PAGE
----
In this work we have presented a classroom experience that exemplifies a feasible use of mathematics history in primary education. The didactical design introduces the students to the procedure known as *Kai Fang* for the calculation of the square root and is supported using manipulative materials. The method, used in ancient China, combines arithmetical and geometrical practices in such a way that it provides a wider network of meanings for the mathematical objects put into play than those of the usual algorithm. Therefore, our experience supports the line of thought of other authors [5], who claim that both teachers and students need to learn that mathematics is much more than the isolated knowledge of a series of calculation procedures. Along these lines, the history of mathematics can serve as an instrument to expand this reductionist view and to influence attitudes and beliefs about mathematics.

As noted in the preceding section, the types of student errors we detected are as follows:

- When students express the result, they identify the decomposition of the radicand with the root (see
**Figure 8a**), or they do not recognize the radical symbol and write that the root of the number is equal to the number itself. - Arithmetic or expression errors; equalities are interwoven in the operations carried out to decompose the area.
- The decomposition does not correspond to the sum of the areas of the squares and rectangles (
**see Figure 8b**). - The student does not complete the square well (see
**Figure 9**).

a) Mistake when expressing the root of\(\sqrt{196}\). | b) Radicand decomposition does not match the sum of the areas in the calculation of \(\sqrt{256}\). |

**Figure 8.** Arithmetical mistakes.

It is clear from the results that the students use different additive decompositions on their way to finding the perfect square and the requested root. Although it would be necessary to have a larger sample of participants and a greater diversity of numbers on which to calculate their roots to know for sure, the results in Table 1 indicate that, in our case, students had no more difficulties in breaking down the number 576 compared to 196.

The student fails to decompose the square to calculate \(\sqrt{196}\). | The student fails to decompose the square to calculate \(\sqrt{256}\). |

**Figure 9.** Geometrical mistakes.

The time devoted to the activity was short: the explanation, examples and resolution all were done in one hour. Even with this short time, the results were satisfactory from the cognitive and affective points of view and strengthen our interest in tasks of this typology. It would be interesting to be able to devote more sessions to reinforce or remember the *Kai Fang* technique, even for the computation of non-exact square roots, by means of new rectangles.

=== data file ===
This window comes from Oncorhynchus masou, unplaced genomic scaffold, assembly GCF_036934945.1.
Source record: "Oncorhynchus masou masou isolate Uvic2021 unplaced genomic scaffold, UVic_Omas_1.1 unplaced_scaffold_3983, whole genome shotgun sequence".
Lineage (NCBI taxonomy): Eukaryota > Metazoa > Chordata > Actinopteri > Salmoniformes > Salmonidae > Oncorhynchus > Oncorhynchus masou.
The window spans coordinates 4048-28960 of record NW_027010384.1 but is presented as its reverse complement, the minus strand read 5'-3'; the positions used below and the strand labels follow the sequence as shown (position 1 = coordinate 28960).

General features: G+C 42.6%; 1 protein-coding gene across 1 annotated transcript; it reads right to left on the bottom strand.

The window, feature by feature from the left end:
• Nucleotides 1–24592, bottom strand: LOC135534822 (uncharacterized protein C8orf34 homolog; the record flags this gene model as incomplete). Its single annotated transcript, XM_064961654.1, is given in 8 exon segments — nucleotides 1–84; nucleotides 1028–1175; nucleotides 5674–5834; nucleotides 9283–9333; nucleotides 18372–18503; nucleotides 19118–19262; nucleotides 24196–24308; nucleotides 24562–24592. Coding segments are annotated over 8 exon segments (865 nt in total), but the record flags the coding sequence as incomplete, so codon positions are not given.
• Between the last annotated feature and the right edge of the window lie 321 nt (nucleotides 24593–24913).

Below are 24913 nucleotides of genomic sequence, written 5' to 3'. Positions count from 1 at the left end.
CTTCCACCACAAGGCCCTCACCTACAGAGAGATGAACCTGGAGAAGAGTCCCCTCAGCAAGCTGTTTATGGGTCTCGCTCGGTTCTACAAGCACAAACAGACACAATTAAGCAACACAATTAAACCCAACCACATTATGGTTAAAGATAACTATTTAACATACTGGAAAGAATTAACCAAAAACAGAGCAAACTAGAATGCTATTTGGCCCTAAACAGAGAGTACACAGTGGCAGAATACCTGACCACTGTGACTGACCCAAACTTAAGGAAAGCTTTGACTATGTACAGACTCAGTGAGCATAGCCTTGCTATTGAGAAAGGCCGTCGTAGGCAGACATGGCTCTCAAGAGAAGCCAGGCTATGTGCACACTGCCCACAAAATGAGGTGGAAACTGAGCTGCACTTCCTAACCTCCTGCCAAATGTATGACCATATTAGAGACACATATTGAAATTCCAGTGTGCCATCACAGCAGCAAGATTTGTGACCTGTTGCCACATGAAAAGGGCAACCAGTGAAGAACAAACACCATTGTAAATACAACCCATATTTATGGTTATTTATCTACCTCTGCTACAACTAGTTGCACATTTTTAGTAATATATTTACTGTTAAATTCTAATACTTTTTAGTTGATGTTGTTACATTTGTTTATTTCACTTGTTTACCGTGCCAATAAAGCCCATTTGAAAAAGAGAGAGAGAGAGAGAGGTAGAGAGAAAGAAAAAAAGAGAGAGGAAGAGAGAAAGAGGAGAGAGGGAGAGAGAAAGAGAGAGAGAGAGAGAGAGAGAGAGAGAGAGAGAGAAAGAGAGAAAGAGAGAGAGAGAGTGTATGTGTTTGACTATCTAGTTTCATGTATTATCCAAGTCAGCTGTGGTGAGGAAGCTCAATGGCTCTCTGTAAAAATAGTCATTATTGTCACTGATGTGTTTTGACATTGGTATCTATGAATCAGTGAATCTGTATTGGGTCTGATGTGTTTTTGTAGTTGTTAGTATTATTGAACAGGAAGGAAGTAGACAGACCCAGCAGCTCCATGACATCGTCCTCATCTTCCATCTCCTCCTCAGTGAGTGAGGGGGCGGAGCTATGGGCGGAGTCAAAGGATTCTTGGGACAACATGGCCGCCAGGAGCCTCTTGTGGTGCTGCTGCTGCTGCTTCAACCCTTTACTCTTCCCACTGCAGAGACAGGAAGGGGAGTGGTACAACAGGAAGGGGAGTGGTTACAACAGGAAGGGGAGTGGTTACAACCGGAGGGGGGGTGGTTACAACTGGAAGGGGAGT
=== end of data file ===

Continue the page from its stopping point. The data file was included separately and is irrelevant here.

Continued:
It should be noted that the required physical manipulation to graphically represent the arithmetic expressions as areas of flat figures (squares and rectangles in this case) enriches the didactic sequence. Duval [4] points out the need to consider changes of semiotic system in the tasks to be carried out and the knowledge to be developed by the students, because in this process one gains in understanding about the mathematical object in question.

The work developed in the decompositions involves a sequence of contextualized arithmetical expressions, which also allows students to deepen their understanding of the equals sign "as a symbol of mathematical equivalence" [8]. This aspect is often neglected in primary education and therefore it is frequently identified as a source of difficulties when passing from arithmetic thinking to algebraic thinking. In addition, the proposed task previews work with polynomial identities in secondary education, providing a series of physical actions that can later be evoked to facilitate, for example, the identification of the square of a sum.

Furthermore, we consider this task to be amenable to and enhanced by the use of a virtual manipulative, performed, for example, with GeoGebra. The procedures the students used are illustrated by the two applets are provided at the start of this article. We repeat these applets below.

The first applet allows users to compute two-digit integer square roots (from 10 to 99) of integers between 100 and 9801.

The second applet allows users to compute three-digit and some four-digit square roots.